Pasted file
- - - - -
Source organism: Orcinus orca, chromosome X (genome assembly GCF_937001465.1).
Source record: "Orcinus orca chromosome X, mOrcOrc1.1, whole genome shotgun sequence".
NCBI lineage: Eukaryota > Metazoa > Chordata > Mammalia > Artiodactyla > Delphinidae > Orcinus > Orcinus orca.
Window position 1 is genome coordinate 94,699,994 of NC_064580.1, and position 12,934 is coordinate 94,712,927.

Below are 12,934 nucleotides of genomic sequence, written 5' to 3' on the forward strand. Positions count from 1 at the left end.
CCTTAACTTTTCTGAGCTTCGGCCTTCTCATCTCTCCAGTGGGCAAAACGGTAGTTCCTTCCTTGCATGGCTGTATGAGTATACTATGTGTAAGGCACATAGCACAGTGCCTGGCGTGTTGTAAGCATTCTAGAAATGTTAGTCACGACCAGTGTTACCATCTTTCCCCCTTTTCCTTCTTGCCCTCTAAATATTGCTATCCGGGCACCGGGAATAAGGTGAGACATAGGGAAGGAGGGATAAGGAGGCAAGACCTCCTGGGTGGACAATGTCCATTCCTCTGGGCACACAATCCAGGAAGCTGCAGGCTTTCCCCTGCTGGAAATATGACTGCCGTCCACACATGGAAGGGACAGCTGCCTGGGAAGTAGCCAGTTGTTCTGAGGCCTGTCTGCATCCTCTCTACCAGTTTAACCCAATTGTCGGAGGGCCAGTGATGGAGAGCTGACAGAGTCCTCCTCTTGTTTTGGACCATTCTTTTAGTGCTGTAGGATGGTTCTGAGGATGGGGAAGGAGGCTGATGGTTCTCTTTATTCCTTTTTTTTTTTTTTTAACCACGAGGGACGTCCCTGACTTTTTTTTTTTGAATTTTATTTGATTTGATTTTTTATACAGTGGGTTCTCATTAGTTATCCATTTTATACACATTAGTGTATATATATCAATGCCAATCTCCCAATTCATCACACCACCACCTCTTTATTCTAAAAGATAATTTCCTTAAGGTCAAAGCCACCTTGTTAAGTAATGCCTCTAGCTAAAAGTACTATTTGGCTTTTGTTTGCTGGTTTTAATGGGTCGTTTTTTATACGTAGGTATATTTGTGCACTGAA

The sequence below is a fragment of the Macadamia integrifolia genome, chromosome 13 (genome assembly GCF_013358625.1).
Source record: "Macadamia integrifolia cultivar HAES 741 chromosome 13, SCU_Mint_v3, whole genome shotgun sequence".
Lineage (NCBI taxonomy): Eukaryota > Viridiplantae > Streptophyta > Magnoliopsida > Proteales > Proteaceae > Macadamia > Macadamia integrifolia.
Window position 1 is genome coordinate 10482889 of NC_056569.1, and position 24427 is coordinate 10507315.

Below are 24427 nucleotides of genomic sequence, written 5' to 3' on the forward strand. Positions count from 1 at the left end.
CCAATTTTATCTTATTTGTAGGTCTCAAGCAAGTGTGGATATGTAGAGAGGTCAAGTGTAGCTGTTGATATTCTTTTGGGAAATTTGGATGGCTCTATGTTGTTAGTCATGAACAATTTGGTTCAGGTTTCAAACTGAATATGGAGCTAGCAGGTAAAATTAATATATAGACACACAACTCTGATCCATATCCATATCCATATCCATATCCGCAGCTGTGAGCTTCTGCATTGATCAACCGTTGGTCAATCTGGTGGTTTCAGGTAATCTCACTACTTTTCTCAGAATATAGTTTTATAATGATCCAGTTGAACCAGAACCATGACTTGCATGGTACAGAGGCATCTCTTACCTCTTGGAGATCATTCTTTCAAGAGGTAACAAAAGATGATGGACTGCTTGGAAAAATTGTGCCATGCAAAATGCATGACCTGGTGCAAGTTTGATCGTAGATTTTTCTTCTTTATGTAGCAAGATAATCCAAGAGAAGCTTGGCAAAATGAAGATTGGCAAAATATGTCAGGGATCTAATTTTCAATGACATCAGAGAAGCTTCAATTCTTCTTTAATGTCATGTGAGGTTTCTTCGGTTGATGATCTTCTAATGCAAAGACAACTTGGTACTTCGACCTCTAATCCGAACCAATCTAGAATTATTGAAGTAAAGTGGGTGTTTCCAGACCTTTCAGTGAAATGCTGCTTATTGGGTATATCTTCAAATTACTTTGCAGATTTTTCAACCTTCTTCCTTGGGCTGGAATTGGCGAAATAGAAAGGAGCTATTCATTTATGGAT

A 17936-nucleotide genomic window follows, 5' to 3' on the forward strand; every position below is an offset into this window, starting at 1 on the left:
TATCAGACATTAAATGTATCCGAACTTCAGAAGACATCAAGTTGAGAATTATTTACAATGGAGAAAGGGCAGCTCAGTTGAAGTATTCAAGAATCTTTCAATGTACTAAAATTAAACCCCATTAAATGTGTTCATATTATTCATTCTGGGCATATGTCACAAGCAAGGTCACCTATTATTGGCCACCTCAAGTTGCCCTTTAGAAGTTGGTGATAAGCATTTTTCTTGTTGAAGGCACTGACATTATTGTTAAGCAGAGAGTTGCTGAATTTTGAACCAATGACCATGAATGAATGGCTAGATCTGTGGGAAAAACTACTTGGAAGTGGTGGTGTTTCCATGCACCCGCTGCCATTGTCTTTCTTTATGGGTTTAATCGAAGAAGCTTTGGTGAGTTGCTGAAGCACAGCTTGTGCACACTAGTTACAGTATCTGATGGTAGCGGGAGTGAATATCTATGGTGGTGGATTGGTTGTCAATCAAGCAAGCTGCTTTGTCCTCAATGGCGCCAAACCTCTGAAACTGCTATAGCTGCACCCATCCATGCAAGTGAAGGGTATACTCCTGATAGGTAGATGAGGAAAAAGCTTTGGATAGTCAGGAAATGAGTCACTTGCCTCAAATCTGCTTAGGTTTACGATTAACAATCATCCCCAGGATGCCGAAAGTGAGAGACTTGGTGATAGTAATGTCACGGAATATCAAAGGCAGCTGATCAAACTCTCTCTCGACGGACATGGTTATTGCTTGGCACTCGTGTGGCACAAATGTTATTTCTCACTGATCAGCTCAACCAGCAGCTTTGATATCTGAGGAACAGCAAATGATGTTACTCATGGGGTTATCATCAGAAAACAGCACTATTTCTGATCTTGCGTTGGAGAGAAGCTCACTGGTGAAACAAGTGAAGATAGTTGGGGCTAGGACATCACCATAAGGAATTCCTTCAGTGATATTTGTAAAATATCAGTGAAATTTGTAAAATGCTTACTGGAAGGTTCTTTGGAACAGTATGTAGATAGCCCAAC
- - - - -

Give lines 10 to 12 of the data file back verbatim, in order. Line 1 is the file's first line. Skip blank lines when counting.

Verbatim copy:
Window position 1 is genome coordinate 10482889 of NC_056569.1, and position 24427 is coordinate 10507315.

Below are 24427 nucleotides of genomic sequence, written 5' to 3' on the forward strand. Positions count from 1 at the left end.
CCAATTTTATCTTATTTGTAGGTCTCAAGCAAGTGTGGATATGTAGAGAGGTCAAGTGTAGCTGTTGATATTCTTTTGGGAAATTTGGATGGCTCTATGTTGTTAGTCATGAACAATTTGGTTCAGGTTTCAAACTGAATATGGAGCTAGCAGGTAAAATTAATATATAGACACACAACTCTGATCCATATCCATATCCATATCCATATCCGCAGCTGTGAGCTTCTGCATTGATCAACCGTTGGTCAATCTGGTGGTTTCAGGTAATCTCACTACTTTTCTCAGAATATAGTTTTATAATGATCCAGTTGAACCAGAACCATGACTTGCATGGTACAGAGGCATCTCTTACCTCTTGGAGATCATTCTTTCAAGAGGTAACAAAAGATGATGGACTGCTTGGAAAAATTGTGCCATGCAAAATGCATGACCTGGTGCAAGTTTGATCGTAGATTTTTCTTCTTTATGTAGCAAGATAATCCAAGAGAAGCTTGGCAAAATGAAGATTGGCAAAATATGTCAGGGATCTAATTTTCAATGACATCAGAGAAGCTTCAATTCTTCTTTAATGTCATGTGAGGTTTCTTCGGTTGATGATCTTCTAATGCAAAGACAACTTGGTACTTCGACCTCTAATCCGAACCAATCTAGAATTATTGAAGTAAAGTGGGTGTTTCCAGACCTTTCAGTGAAATGCTGCTTATTGGGTATATCTTCAAATTACTTTGCAGATTTTTCAACCTTCTTCCTTGGGCTGGAATTGGCGAAATAGAAAGGAGCTATTCATTTATGGAT